At this point the Nurse and Lady Capulet try to defend Juliet however they cannot stop him as he is a man and the head of the house. At this time it was unheard of for a woman let alone a child to disobey their fathers and someone doing this would have been revolutionary and this is why Capulet gets so “hot” because he is not used to being challenged let alone by his daughter. This scene shows again how there is conflict within families and again it is within the Capulets and shows the relentless abuse and verbal conflict that Juliet has to go through for Romeo and this increases the tension, she has no choice now, he father has disowned her, the mother and the nurse couldn’t stop him and Romeo was in Mantua.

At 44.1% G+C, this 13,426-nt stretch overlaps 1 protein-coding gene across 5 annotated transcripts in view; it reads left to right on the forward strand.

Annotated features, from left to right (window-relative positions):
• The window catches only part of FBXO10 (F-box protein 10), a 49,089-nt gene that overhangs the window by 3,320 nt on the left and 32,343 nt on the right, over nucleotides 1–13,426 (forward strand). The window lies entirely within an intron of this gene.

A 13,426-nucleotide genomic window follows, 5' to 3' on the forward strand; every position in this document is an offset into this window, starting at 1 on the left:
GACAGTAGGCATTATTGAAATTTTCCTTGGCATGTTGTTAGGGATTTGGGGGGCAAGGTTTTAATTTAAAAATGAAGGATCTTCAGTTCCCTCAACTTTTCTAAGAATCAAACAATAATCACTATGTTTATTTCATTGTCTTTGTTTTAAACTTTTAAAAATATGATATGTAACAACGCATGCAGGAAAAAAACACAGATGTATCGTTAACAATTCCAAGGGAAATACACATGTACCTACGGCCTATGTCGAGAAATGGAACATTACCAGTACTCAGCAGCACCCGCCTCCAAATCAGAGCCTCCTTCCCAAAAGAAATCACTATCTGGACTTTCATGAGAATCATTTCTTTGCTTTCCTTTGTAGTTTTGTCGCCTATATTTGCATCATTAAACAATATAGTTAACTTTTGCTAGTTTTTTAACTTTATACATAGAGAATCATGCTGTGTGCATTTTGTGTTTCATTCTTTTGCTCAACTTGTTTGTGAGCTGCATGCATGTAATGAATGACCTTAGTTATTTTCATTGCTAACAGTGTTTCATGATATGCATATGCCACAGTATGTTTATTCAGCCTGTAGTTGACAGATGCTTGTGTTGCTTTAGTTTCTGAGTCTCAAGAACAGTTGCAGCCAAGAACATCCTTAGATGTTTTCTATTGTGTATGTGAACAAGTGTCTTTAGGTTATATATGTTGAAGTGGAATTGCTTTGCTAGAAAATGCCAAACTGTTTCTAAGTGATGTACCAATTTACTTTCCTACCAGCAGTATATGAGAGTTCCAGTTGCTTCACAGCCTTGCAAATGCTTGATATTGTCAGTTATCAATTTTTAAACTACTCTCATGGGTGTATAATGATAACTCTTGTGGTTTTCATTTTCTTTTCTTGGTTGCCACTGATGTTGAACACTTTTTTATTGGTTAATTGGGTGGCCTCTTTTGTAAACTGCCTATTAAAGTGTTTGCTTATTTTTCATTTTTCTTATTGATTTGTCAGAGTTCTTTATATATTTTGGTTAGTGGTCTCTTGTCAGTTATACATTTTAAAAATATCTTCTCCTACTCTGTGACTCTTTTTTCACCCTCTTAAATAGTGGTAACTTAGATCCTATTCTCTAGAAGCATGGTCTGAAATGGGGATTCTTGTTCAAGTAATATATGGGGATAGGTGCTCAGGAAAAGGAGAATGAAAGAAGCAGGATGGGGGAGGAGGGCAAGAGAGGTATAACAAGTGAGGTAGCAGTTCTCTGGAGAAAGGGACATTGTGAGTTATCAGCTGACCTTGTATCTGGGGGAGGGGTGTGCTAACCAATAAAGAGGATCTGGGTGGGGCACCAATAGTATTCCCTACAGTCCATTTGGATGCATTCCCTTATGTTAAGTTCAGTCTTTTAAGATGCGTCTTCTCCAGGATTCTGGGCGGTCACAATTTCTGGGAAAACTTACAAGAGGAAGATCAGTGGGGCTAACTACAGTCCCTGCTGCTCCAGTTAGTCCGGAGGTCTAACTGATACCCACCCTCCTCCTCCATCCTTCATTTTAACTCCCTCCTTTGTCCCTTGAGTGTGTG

Desperate times call for desperate measures so Juliet calls upon close Friend of Romeo Friar Lawrence for help, and he gives her a potion so she will appear dead and go to the tomb where Romeo would go and rescue her so they could escape together, however Romeo did not get this message and went to the tomb finding her dead and kills himself. She then wakes up to find him dead so she then kills herself. This one last twist shows how the conflict between the families has led them to do desperate things in order to be together, they felt they had no choice and true to the prologue their love was “death marked” and true to the theme of the play it was a tragic ending however we didn’t want to see this, we chose to ignore this because it is in our nature to want a happy ending but this play shows how sometimes it just isn’t possible.
Romeo and Juliet is a timeless classic that features the timeless theme of conflict and although it was written over 400 years ago still has relevance today, teenagers today still face protective parents, families at war and even forbidden love. Everyone can relate to Romeo and Juliet one way or another and that is what makes it such a great play that is relevant to all generations.